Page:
The plot itself if predictable. The girls have a destination in mind and will do anything to get there. It’s the journey that throws the surprise and shapes them into stronger women. I got a few curve balls thrown at me that I did not see coming, but on the whole I don’t think I was overly shocked with the twists and turns. The tone of this novel prepares you for striking news… which is a shame because the shock value would have been magnificent. *me holding the book, mouth wide open*

I wasn’t completely sold on the ending, though it is left open for further books in the series; but McGinnis has stated on her website that she has moved on from this collection for now.

I liked McGinnis’ writing style, it’s poetic and stark at the same time. Similar to the observations and descriptions of the landscape. It wasn’t too dumbed down either, which was refreshing for a YA novel.

I’m glad I got to continue with Lynn’s story and would recommend this to those who love a good survival story. Even though it is classified dystopian, it differs from the usual in this genre. We get notes of feminism that sit well with me.

I know Stephenie Meyer’s Fickle Fish Films optioned the debut ‘Not a Drop to Drink’ for a film back in 2014, but we’ve heard no updates since then. I’d be interested to see what treatment they give the film, and what star they could attract to play Lynn.

Overall feeling: I feel exhausted… in a good way.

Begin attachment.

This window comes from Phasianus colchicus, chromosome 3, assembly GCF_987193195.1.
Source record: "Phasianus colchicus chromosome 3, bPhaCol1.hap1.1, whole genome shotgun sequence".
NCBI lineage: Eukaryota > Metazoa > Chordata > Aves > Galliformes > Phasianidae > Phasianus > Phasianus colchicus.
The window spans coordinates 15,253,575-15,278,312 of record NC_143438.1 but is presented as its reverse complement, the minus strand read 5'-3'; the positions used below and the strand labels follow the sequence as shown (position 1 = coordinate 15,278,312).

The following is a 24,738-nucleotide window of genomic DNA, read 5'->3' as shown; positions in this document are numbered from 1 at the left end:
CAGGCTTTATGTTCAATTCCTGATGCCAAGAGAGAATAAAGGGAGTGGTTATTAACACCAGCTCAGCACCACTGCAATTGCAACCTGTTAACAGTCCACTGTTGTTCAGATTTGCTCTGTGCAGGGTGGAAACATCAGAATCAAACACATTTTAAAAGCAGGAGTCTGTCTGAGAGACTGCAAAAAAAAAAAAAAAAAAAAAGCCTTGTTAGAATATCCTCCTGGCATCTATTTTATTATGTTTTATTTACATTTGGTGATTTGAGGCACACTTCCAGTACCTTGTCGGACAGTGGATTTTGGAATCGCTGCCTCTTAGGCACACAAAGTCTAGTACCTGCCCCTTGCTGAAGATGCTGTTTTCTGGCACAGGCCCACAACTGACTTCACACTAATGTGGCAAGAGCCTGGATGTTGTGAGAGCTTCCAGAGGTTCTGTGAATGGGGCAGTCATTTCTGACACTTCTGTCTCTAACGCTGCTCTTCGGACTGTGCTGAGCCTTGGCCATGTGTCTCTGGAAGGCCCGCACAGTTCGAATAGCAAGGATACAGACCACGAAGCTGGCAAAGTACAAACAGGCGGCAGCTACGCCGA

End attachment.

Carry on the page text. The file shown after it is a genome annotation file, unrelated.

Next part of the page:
In a Handful of Dust (#2 Not a Drop to Drink) Book Review Pic 03 by Casey Carlisle

In a Handful of Dust (#2 Not a Drop to Drink) Book Review Pic 04 by Casey Carlisle

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© Casey Carlisle 2018. Unauthorized use and/or duplication of this material without express and written permission from this blog’s author and/or owner is strictly prohibited. Excerpts and links may be used, provided that full and clear credit is given to Casey Carlisle with appropriate and specific direction to the original content.

Book Review – ‘Retribution’ (#5 The After Light Saga) by Cameo Renae

The conclusion to worst series I’ve ever read. Love the concept but the writing was extremely undercooked.

Retribution (#5 After Light Saga) Book Review Pic 01 by Casey CarlisleGenre: Y/A, Science Fiction, Dystopia

No. of pages: 301

From Goodreads:

War is coming between humans and Arvies, leaving me trapped between two enemies. This time, I don’t think I’ll survive.

The government will stop at nothing to get me back in their clutches. They want what’s inside me—a power I call Venge—and will use my greatest weakness to bring me to my knees. 

The Arvies know of my gift, and use my telepathy and their numbers, in an effort to take me out. 

My name is Abigail Park, and I promise retribution against those who’ve wronged me, even if it’s the last thing I do.